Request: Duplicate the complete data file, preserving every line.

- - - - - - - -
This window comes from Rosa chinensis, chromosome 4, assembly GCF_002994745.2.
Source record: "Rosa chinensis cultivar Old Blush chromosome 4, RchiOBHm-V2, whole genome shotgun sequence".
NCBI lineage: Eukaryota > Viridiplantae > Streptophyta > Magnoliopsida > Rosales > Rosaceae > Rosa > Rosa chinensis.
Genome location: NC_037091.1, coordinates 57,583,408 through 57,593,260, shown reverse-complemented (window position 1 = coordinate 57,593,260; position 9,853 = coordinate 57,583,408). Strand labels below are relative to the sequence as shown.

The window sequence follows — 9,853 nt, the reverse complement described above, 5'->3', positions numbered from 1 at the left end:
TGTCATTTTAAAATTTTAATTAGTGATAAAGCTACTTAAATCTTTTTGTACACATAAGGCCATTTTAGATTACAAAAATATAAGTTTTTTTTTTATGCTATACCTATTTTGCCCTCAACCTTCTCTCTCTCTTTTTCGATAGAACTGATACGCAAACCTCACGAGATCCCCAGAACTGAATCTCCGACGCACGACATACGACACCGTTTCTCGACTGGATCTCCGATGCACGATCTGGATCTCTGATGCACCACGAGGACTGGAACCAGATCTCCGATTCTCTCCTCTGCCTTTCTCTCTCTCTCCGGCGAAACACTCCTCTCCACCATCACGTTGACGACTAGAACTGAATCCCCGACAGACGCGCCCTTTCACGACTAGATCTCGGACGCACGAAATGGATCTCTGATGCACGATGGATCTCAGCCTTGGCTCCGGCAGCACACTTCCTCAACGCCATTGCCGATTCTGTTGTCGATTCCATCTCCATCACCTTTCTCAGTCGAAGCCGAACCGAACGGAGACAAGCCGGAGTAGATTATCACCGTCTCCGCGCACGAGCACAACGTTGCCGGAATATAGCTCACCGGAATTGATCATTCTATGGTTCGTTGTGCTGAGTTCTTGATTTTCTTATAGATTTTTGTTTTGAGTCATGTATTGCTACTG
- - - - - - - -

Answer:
This window comes from Rosa chinensis, chromosome 4, assembly GCF_002994745.2.
Source record: "Rosa chinensis cultivar Old Blush chromosome 4, RchiOBHm-V2, whole genome shotgun sequence".
NCBI lineage: Eukaryota > Viridiplantae > Streptophyta > Magnoliopsida > Rosales > Rosaceae > Rosa > Rosa chinensis.
Genome location: NC_037091.1, coordinates 57,583,408 through 57,593,260, shown reverse-complemented (window position 1 = coordinate 57,593,260; position 9,853 = coordinate 57,583,408). Strand labels below are relative to the sequence as shown.

The window sequence follows — 9,853 nt, the reverse complement described above, 5'->3', positions numbered from 1 at the left end:
TGTCATTTTAAAATTTTAATTAGTGATAAAGCTACTTAAATCTTTTTGTACACATAAGGCCATTTTAGATTACAAAAATATAAGTTTTTTTTTTATGCTATACCTATTTTGCCCTCAACCTTCTCTCTCTCTTTTTCGATAGAACTGATACGCAAACCTCACGAGATCCCCAGAACTGAATCTCCGACGCACGACATACGACACCGTTTCTCGACTGGATCTCCGATGCACGATCTGGATCTCTGATGCACCACGAGGACTGGAACCAGATCTCCGATTCTCTCCTCTGCCTTTCTCTCTCTCTCCGGCGAAACACTCCTCTCCACCATCACGTTGACGACTAGAACTGAATCCCCGACAGACGCGCCCTTTCACGACTAGATCTCGGACGCACGAAATGGATCTCTGATGCACGATGGATCTCAGCCTTGGCTCCGGCAGCACACTTCCTCAACGCCATTGCCGATTCTGTTGTCGATTCCATCTCCATCACCTTTCTCAGTCGAAGCCGAACCGAACGGAGACAAGCCGGAGTAGATTATCACCGTCTCCGCGCACGAGCACAACGTTGCCGGAATATAGCTCACCGGAATTGATCATTCTATGGTTCGTTGTGCTGAGTTCTTGATTTTCTTATAGATTTTTGTTTTGAGTCATGTATTGCTACTG